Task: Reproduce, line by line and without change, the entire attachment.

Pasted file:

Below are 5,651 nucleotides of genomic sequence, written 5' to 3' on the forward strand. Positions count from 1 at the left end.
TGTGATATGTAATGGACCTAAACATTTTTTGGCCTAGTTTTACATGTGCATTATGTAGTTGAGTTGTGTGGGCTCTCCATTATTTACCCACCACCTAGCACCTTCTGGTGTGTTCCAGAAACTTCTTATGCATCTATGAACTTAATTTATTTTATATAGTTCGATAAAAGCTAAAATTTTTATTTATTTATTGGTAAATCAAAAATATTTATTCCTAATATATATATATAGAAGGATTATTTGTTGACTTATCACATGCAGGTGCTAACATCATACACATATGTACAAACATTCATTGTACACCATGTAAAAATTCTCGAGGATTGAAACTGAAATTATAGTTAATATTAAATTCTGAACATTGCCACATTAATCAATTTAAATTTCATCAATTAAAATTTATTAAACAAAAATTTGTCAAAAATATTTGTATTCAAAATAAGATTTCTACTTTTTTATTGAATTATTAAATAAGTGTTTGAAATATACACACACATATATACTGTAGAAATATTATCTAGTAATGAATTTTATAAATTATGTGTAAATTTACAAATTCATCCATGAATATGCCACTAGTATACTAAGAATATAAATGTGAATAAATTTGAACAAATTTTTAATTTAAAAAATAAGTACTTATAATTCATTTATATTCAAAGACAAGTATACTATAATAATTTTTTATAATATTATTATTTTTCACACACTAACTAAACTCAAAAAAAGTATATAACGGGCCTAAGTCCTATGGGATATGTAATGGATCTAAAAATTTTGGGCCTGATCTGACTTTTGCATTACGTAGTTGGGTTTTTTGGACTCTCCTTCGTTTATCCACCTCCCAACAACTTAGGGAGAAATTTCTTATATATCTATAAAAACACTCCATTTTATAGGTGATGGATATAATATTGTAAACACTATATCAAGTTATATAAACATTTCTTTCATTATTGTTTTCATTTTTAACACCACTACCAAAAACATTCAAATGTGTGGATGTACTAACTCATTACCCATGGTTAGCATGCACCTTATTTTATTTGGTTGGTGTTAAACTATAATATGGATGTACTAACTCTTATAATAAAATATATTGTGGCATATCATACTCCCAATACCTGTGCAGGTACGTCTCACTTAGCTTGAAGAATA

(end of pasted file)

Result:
Below are 5,651 nucleotides of genomic sequence, written 5' to 3' on the forward strand. Positions count from 1 at the left end.
TGTGATATGTAATGGACCTAAACATTTTTTGGCCTAGTTTTACATGTGCATTATGTAGTTGAGTTGTGTGGGCTCTCCATTATTTACCCACCACCTAGCACCTTCTGGTGTGTTCCAGAAACTTCTTATGCATCTATGAACTTAATTTATTTTATATAGTTCGATAAAAGCTAAAATTTTTATTTATTTATTGGTAAATCAAAAATATTTATTCCTAATATATATATATAGAAGGATTATTTGTTGACTTATCACATGCAGGTGCTAACATCATACACATATGTACAAACATTCATTGTACACCATGTAAAAATTCTCGAGGATTGAAACTGAAATTATAGTTAATATTAAATTCTGAACATTGCCACATTAATCAATTTAAATTTCATCAATTAAAATTTATTAAACAAAAATTTGTCAAAAATATTTGTATTCAAAATAAGATTTCTACTTTTTTATTGAATTATTAAATAAGTGTTTGAAATATACACACACATATATACTGTAGAAATATTATCTAGTAATGAATTTTATAAATTATGTGTAAATTTACAAATTCATCCATGAATATGCCACTAGTATACTAAGAATATAAATGTGAATAAATTTGAACAAATTTTTAATTTAAAAAATAAGTACTTATAATTCATTTATATTCAAAGACAAGTATACTATAATAATTTTTTATAATATTATTATTTTTCACACACTAACTAAACTCAAAAAAAGTATATAACGGGCCTAAGTCCTATGGGATATGTAATGGATCTAAAAATTTTGGGCCTGATCTGACTTTTGCATTACGTAGTTGGGTTTTTTGGACTCTCCTTCGTTTATCCACCTCCCAACAACTTAGGGAGAAATTTCTTATATATCTATAAAAACACTCCATTTTATAGGTGATGGATATAATATTGTAAACACTATATCAAGTTATATAAACATTTCTTTCATTATTGTTTTCATTTTTAACACCACTACCAAAAACATTCAAATGTGTGGATGTACTAACTCATTACCCATGGTTAGCATGCACCTTATTTTATTTGGTTGGTGTTAAACTATAATATGGATGTACTAACTCTTATAATAAAATATATTGTGGCATATCATACTCCCAATACCTGTGCAGGTACGTCTCACTTAGCTTGAAGAATA